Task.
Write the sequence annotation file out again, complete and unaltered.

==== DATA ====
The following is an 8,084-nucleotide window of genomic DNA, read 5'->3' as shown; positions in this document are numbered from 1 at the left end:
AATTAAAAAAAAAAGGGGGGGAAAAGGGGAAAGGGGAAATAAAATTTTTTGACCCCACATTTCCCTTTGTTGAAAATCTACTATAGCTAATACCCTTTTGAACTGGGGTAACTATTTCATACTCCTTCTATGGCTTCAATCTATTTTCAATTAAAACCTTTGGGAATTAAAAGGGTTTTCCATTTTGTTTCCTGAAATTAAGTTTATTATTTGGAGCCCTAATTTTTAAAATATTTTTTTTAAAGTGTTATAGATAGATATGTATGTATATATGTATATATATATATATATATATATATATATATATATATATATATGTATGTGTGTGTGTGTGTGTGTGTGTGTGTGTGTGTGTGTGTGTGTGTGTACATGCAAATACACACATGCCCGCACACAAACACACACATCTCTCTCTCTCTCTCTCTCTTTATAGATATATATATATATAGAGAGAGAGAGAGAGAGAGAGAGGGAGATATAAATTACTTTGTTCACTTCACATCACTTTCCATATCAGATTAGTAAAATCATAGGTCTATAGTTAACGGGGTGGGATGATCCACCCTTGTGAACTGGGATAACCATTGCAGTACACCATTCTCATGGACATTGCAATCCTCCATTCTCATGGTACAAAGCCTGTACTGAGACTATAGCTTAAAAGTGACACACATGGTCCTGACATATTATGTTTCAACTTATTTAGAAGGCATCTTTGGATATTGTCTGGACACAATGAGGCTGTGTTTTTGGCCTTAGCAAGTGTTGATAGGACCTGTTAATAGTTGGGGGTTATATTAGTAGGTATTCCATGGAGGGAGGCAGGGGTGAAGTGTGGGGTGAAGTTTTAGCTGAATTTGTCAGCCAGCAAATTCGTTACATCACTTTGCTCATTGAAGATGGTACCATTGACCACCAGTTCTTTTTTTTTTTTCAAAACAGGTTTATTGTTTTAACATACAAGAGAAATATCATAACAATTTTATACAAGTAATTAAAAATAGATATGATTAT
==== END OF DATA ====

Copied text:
The following is an 8,084-nucleotide window of genomic DNA, read 5'->3' as shown; positions in this document are numbered from 1 at the left end:
AATTAAAAAAAAAAGGGGGGGAAAAGGGGAAAGGGGAAATAAAATTTTTTGACCCCACATTTCCCTTTGTTGAAAATCTACTATAGCTAATACCCTTTTGAACTGGGGTAACTATTTCATACTCCTTCTATGGCTTCAATCTATTTTCAATTAAAACCTTTGGGAATTAAAAGGGTTTTCCATTTTGTTTCCTGAAATTAAGTTTATTATTTGGAGCCCTAATTTTTAAAATATTTTTTTTAAAGTGTTATAGATAGATATGTATGTATATATGTATATATATATATATATATATATATATATATATATATATATATGTATGTGTGTGTGTGTGTGTGTGTGTGTGTGTGTGTGTGTGTGTGTGTGTACATGCAAATACACACATGCCCGCACACAAACACACACATCTCTCTCTCTCTCTCTCTCTTTATAGATATATATATATATAGAGAGAGAGAGAGAGAGAGAGAGGGAGATATAAATTACTTTGTTCACTTCACATCACTTTCCATATCAGATTAGTAAAATCATAGGTCTATAGTTAACGGGGTGGGATGATCCACCCTTGTGAACTGGGATAACCATTGCAGTACACCATTCTCATGGACATTGCAATCCTCCATTCTCATGGTACAAAGCCTGTACTGAGACTATAGCTTAAAAGTGACACACATGGTCCTGACATATTATGTTTCAACTTATTTAGAAGGCATCTTTGGATATTGTCTGGACACAATGAGGCTGTGTTTTTGGCCTTAGCAAGTGTTGATAGGACCTGTTAATAGTTGGGGGTTATATTAGTAGGTATTCCATGGAGGGAGGCAGGGGTGAAGTGTGGGGTGAAGTTTTAGCTGAATTTGTCAGCCAGCAAATTCGTTACATCACTTTGCTCATTGAAGATGGTACCATTGACCACCAGTTCTTTTTTTTTTTTCAAAACAGGTTTATTGTTTTAACATACAAGAGAAATATCATAACAATTTTATACAAGTAATTAAAAATAGATATGATTAT